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The cuza - 'a life full of colour'


Meet The Cuza, a band where fate seemed to have a hand in their formation, as their search for a singer and frontman ended serendipitously with Tudor Tudot's apparent encounter, sparking a cosmic connection that birthed The Cuza.

Tudor Todut, who hails from Transylvania but considers himself a 'Mancunian,' along with talented members Wayne Edwards (guitarist and songwriter), James Adams (guitarist and keyboard , Shaun Taylor (bassist), and Ryan Ormerod (drummer) released their stunning debut album "A Life Full Of Colour." on 6th July.

Produced by Adrian Bushby (known for working with Foo Fighters and Muse), there are subtle and not so subtle deference to those influences, but there is more to this album than the more modern associations.

From the opening track ‘Leeches’ with it’s almost psychotic laughing introduction, bursting into a wonderful staccato like rhythm and a melody line that heralds an 80’s pop rock vibe.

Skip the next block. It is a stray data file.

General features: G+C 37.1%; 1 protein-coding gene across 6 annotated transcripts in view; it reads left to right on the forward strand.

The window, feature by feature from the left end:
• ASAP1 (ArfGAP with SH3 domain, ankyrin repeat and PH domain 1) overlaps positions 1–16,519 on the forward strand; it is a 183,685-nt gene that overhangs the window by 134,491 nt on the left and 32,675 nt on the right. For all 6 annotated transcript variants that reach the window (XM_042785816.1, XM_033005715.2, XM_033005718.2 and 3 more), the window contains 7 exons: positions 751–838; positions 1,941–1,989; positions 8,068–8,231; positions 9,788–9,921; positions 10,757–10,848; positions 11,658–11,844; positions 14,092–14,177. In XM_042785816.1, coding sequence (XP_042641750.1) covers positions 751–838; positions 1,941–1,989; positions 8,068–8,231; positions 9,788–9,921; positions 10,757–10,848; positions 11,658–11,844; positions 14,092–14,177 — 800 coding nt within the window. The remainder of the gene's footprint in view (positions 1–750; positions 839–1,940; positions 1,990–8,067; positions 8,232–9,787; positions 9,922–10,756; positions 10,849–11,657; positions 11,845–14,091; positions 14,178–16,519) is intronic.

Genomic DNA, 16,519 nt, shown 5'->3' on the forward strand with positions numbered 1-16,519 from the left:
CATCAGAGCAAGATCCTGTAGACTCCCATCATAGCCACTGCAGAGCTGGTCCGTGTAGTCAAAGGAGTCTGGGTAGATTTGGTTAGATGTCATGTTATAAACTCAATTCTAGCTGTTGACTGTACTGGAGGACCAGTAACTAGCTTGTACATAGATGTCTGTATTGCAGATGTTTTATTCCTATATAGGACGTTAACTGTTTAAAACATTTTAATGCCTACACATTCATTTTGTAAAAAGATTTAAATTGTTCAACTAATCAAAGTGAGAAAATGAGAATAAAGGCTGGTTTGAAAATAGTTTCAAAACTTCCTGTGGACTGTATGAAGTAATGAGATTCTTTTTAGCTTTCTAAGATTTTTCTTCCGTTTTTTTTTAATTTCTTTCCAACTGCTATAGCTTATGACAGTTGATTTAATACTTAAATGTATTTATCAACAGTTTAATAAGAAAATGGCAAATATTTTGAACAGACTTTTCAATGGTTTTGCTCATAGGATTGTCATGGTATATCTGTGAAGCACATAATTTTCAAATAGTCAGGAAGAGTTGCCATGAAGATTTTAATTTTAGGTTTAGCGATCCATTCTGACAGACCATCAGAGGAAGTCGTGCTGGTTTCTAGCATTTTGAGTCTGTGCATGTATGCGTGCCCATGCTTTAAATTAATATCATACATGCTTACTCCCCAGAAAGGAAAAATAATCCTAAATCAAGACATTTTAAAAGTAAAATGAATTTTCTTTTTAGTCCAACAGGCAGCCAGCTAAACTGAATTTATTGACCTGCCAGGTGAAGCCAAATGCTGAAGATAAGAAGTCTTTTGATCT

The edgy raw qualities continue to draw you in with ‘The Girl On The Radio’ and then brings up the ebb and flow of ‘Fused’ with it’s snapping snare drum and light pulsing chorus.

‘Shadows’ delivers an up tempo shift with its killer chorus and, I feel, a nod to the ‘phonics’. Slipping in to the gentle but thought provoking ‘Caught In The middle’. A deft four count on the hi-hat leads in to the rocker ‘Technicolor People’ with ‘all kinds of wonderful’. Previous single ‘Bones’ glides in with it’s indie flavoured tones and it’s back to a pacey harder ‘Connexions’.

A quirky beat that keeps you guessing and your head nodding heralds up the apt ‘Insensible’ before a blitzy punk rock ‘Nothin’ drags you into the whirling pit before leaving you gliding into the hook laden ‘Stick Around’.

The emotional title track ‘A Life In Colour’ eases you out of an eclectic wonderland sonic experience that twists and turns with each track. As you ponder where a familiar melody sparks that memory, and then feel it jerked away as you hurtle in to the next song.

There’s a real fervour and energy in this album that is exceptional at melding each uniquely vibrant song into a form that is cohesive whilst disparate at the same time.

We can compare and contrast as much as we want and consider who or what it might be reminiscent of….but that’s not the point! Do I like it’s nods to early Bowie, Manics or Muse….whether intentional or subliminal….? Damn right I do.

Listen on Spotify here:

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